Cash-Out Refi vs. Delayed Financing: Can't decide!

16 Replies

I can't decide whether it's worth it to immediately do a Delayed Financing cash-out upon completion of rehab, or whether to wait 6 months and do a regular, cash-out refi. If I'm reading the eligibility matrix correctly (what a document! oy), the LTV's available for both products are the same. That is, 75% LTV for a SFR, investment property.


Delayed Financing Pros: can get house appraised before tenant moves in

Delayed Financing Cons: cash-out amount is limited to initial purchase price + fees

Am I missing anything? Theoretically, it seems that if the house was a really good purchase and the rehab was done well, it might make sense to wait 6 months for a regular refi, because the ARV is going to be higher than the initial purchase price + fees.

What would you do?

@Daniel Smith

How long do you plan to keep this? I'm assuming it's a rental. 

Agreed with your theory. If you bought it right and it cost quite a bit to rehab, it's probably best to wait. So you can get most if not all of your money back out, and use that money to buy another one! 

@Daniel Smith

If you can lock down a great rate and term now it could be better than waiting 6 months.  Or if you don't need the cash back right away wait until you can get the most amount of cash back.  

Hi @Daniel Smith ,

Erm, rental income can't be counted on a refi unless there's actually a tenant there. 

@Daniel Smith - You could do this deal with a commercial loan and bypass the six month seasoning requirement. Just a thought. 

@Daniel Smith I just faced this same situation.  We chose to go ahead with the refinance before the seasoning period just to secure the low rates that are currently available.  I expect rates to increase but have expected them to for quite a while now and they haven't.  My property was appraised at 124k and then the appraisal company did what they called a "desk audit" and lowered that value to 105K.  While I was disappointed to say the least, I still got back a portion of my cash but with a lower loan amount and a locked-in interest rate, my cash flow is pretty good now.  I guess the two advantages of doing to quicker option are if you have any monthly carrying costs currently that you'd like to get out of and knowing the rates that are available.  However if you may be able to get your cash back and still have solid cash flow; that's hard to beat.  I guess it comes down to your strategy and tolerance for leverage versus need for cash.  Do you want to maximize leverage and preserve cash or maximize cash flow and have less leverage?  Just one way to look at your situation.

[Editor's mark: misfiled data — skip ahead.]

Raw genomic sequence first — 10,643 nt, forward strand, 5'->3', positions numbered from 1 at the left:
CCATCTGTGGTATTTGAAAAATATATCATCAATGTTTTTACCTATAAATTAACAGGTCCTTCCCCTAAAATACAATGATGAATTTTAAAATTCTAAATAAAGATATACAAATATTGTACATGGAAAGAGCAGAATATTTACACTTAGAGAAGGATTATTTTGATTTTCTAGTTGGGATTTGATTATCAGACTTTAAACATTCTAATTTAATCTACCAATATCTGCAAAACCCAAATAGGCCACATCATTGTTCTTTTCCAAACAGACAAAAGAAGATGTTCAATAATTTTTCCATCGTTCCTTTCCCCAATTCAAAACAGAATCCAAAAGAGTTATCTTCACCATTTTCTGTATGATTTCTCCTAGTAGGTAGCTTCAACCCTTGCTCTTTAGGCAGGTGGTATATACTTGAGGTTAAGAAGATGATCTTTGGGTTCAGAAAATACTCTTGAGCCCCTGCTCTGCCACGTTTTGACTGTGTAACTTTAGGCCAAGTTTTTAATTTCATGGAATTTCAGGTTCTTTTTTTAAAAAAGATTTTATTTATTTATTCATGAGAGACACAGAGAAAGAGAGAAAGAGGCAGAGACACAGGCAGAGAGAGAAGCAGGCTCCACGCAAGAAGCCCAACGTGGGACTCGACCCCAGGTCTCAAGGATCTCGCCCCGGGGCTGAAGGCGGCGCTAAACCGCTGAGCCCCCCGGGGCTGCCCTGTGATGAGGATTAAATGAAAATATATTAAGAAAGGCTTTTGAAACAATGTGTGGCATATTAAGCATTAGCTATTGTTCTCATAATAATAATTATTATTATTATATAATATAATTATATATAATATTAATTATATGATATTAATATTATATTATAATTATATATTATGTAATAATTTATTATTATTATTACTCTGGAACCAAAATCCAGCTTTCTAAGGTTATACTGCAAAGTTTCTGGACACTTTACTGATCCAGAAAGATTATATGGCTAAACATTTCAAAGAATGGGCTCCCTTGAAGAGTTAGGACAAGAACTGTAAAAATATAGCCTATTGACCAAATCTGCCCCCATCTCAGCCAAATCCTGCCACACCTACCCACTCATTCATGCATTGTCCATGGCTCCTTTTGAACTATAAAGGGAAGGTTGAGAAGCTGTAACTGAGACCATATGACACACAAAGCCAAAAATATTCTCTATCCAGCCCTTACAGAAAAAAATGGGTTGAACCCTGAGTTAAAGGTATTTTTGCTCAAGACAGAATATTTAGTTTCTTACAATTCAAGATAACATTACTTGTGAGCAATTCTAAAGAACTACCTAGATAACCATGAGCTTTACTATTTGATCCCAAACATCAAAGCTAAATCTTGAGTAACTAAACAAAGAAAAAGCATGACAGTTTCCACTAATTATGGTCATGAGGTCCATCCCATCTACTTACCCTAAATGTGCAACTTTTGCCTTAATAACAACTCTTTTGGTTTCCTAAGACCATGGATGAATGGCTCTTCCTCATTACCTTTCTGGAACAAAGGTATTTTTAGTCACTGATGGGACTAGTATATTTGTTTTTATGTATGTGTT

I'm sticking with conforming loans and then will use commercial when I need to.  Good luck!

Originally posted by @Chris Mason :

Hi @Daniel Smith ,

Erm, rental income can't be counted on a refi unless there's actually a tenant there. 

Chris, I don't see that Daniel was at all concerned about the rental income being counted. 

But, is Daniel correct about the 75% allowable Delayed Financing? Who does that? As far as I know, Fannie Mae specifically limits it to 70%. Cheers...

Does anyone have any concerns about getting the house appraised while it's occupied by a tenant? That was one pro in favor of delayed financing; it could be done without disturbing anybody living there.